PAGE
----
The Thermochromic Display You Didn’t Know You Needed

We love unique ways of displaying data here at Hackaday, and this ingenious thermochromic display created by [Moritz v. Sivers] more than fits the bill. Using sheets of color changing liquid crystals and careful temperature control of the plates they’re mounted on, he’s built a giant seven-segment display that can colorfully (albeit somewhat slowly) show the current temperature and humidity.

The sheets of temperature sensitive liquid crystals are a bit like flattened out Mood Rings; they starts out black, but as heat is applied, their color cycles through vibrant reds, greens, and blues. The sheets are perhaps best known as the sort of vaguely scientific toys you might see in a museum gift shop, but here [Moritz] has put their unique properties to practical use.

To achieve the effect, he first cut each segment out of copper. The crystal sheets were applied to the segments, thanks to their handy self-stick backing, and the excess was carefully trimmed away. Each segment was then mounted to a TES1-12704 Peltier module by way of thermally conductive epoxy. TB6612FNG motor controllers and a bevy of Arduino Nano’s are used to control the Peltier modules, raising and lowering their temperature as necessary to get the desired effect.

You can see the final result in the video after the break. It’s easily one of the most attractive variations on the classic seven-segment display we’ve ever seen. In fact, we’d go as far as to say it could pass for an art installation. The idea of a device that shows the current temperature by heating itself up certainly has a thoughtful aspect to it.

This actually isn’t the first display we’ve seen that utilized this concept, though it’s by far the largest. Back in 2014 we featured a small flexible display that used nichrome wires to “print” digits on a sheet of liquid crystals.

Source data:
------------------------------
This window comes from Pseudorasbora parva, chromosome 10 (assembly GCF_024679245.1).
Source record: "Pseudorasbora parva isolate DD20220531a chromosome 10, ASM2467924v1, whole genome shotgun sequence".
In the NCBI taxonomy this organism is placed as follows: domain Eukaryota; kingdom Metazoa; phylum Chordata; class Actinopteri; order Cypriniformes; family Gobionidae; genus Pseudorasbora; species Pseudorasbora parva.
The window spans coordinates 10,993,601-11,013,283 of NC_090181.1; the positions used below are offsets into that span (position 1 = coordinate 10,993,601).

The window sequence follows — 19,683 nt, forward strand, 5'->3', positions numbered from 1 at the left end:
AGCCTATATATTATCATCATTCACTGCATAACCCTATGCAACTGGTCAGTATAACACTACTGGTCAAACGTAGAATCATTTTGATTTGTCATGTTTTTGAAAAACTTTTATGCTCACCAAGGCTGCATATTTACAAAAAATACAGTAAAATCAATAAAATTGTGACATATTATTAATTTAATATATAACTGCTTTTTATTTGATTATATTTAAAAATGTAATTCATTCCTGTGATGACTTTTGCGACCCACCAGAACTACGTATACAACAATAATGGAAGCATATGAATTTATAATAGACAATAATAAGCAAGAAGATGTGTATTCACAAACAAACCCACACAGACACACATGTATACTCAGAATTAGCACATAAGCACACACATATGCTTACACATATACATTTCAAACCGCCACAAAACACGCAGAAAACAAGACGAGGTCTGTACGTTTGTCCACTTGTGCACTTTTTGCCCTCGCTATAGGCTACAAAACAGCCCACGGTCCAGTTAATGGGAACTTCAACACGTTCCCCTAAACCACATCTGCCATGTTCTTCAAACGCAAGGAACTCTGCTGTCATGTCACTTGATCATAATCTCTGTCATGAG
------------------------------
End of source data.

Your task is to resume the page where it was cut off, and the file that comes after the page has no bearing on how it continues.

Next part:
8 thoughts on “The Thermochromic Display You Didn’t Know You Needed

  1. These things are super cool and fascinate me since childhood but I don’t remember many applications for them.

    – Medical thermometers. They wouldn’t tell the exact temperature, but fine for quick screening OK/NOT OK.
    – beer bottles that would indicate that they need cooling and frying pans that indicate that they’re hot enough
    – silly batteries with charge gauge
    – … ?

    Re: this project, I’d be tempted to add some airflow from the front side of it.

    1. Medical thermometers – yeah, if you can convince everyone to stick them to forehead. Otherwise an IR thermometer is THE solution – two seconds per patient and can even be used on sleeping patients without disturbing them.

      – beer bottles – yeah. frying pans – nope, too hot for liquid crystals, but already done by tefal with thermochromic paints.

      – batteries with charge gauge – that’s exactly how it’s done, but again with thermochromic paint (like in thos temperature cups), not liquid crystals.

      Also airflow is not required, they have peltiers under each segment (can cool and heat).

      1. Those thermometers were from 30 years ago, IR thermometers weren’t really commonplace back then, if they existed at all. I was a kid and we were very happy to stick a piece of real magic to our foreheads.

        I thought airflow because the liquid crystals in the video seem to dissipate the heat slowly, even though they’re being actively cooled from the back side.

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